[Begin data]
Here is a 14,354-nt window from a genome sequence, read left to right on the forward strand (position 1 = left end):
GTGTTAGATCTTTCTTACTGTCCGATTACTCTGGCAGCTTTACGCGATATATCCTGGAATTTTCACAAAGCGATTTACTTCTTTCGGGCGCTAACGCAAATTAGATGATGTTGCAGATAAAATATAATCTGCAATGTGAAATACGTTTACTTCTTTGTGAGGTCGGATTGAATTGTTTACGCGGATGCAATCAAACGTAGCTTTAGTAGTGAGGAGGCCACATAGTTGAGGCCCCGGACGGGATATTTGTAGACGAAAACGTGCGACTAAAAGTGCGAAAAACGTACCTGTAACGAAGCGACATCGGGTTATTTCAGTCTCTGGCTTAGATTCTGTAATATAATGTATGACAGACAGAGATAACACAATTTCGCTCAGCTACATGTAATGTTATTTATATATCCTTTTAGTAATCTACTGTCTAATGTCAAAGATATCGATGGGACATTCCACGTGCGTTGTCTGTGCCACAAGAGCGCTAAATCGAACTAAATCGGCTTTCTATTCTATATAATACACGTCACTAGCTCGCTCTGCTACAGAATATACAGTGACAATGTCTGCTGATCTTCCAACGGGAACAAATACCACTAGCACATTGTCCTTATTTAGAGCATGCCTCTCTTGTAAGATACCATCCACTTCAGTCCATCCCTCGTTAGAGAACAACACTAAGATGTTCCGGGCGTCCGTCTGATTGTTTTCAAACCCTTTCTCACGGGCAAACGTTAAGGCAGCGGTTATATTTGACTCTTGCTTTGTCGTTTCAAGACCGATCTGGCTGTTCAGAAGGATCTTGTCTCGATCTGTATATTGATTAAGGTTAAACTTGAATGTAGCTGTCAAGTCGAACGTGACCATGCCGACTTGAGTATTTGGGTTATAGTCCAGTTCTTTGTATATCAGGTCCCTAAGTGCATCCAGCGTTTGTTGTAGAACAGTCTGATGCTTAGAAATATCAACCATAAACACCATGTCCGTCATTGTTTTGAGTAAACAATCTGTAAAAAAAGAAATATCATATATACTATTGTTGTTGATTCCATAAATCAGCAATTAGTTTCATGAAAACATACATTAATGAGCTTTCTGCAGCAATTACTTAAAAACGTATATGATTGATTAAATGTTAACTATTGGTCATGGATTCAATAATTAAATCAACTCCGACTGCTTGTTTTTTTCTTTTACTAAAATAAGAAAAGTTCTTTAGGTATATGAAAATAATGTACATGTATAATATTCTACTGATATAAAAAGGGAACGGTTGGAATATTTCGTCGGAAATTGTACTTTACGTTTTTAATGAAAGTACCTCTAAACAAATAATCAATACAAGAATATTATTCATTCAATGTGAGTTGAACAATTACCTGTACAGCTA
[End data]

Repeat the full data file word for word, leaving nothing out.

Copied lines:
Here is a 14,354-nt window from a genome sequence, read left to right on the forward strand (position 1 = left end):
GTGTTAGATCTTTCTTACTGTCCGATTACTCTGGCAGCTTTACGCGATATATCCTGGAATTTTCACAAAGCGATTTACTTCTTTCGGGCGCTAACGCAAATTAGATGATGTTGCAGATAAAATATAATCTGCAATGTGAAATACGTTTACTTCTTTGTGAGGTCGGATTGAATTGTTTACGCGGATGCAATCAAACGTAGCTTTAGTAGTGAGGAGGCCACATAGTTGAGGCCCCGGACGGGATATTTGTAGACGAAAACGTGCGACTAAAAGTGCGAAAAACGTACCTGTAACGAAGCGACATCGGGTTATTTCAGTCTCTGGCTTAGATTCTGTAATATAATGTATGACAGACAGAGATAACACAATTTCGCTCAGCTACATGTAATGTTATTTATATATCCTTTTAGTAATCTACTGTCTAATGTCAAAGATATCGATGGGACATTCCACGTGCGTTGTCTGTGCCACAAGAGCGCTAAATCGAACTAAATCGGCTTTCTATTCTATATAATACACGTCACTAGCTCGCTCTGCTACAGAATATACAGTGACAATGTCTGCTGATCTTCCAACGGGAACAAATACCACTAGCACATTGTCCTTATTTAGAGCATGCCTCTCTTGTAAGATACCATCCACTTCAGTCCATCCCTCGTTAGAGAACAACACTAAGATGTTCCGGGCGTCCGTCTGATTGTTTTCAAACCCTTTCTCACGGGCAAACGTTAAGGCAGCGGTTATATTTGACTCTTGCTTTGTCGTTTCAAGACCGATCTGGCTGTTCAGAAGGATCTTGTCTCGATCTGTATATTGATTAAGGTTAAACTTGAATGTAGCTGTCAAGTCGAACGTGACCATGCCGACTTGAGTATTTGGGTTATAGTCCAGTTCTTTGTATATCAGGTCCCTAAGTGCATCCAGCGTTTGTTGTAGAACAGTCTGATGCTTAGAAATATCAACCATAAACACCATGTCCGTCATTGTTTTGAGTAAACAATCTGTAAAAAAAGAAATATCATATATACTATTGTTGTTGATTCCATAAATCAGCAATTAGTTTCATGAAAACATACATTAATGAGCTTTCTGCAGCAATTACTTAAAAACGTATATGATTGATTAAATGTTAACTATTGGTCATGGATTCAATAATTAAATCAACTCCGACTGCTTGTTTTTTTCTTTTACTAAAATAAGAAAAGTTCTTTAGGTATATGAAAATAATGTACATGTATAATATTCTACTGATATAAAAAGGGAACGGTTGGAATATTTCGTCGGAAATTGTACTTTACGTTTTTAATGAAAGTACCTCTAAACAAATAATCAATACAAGAATATTATTCATTCAATGTGAGTTGAACAATTACCTGTACAGCTA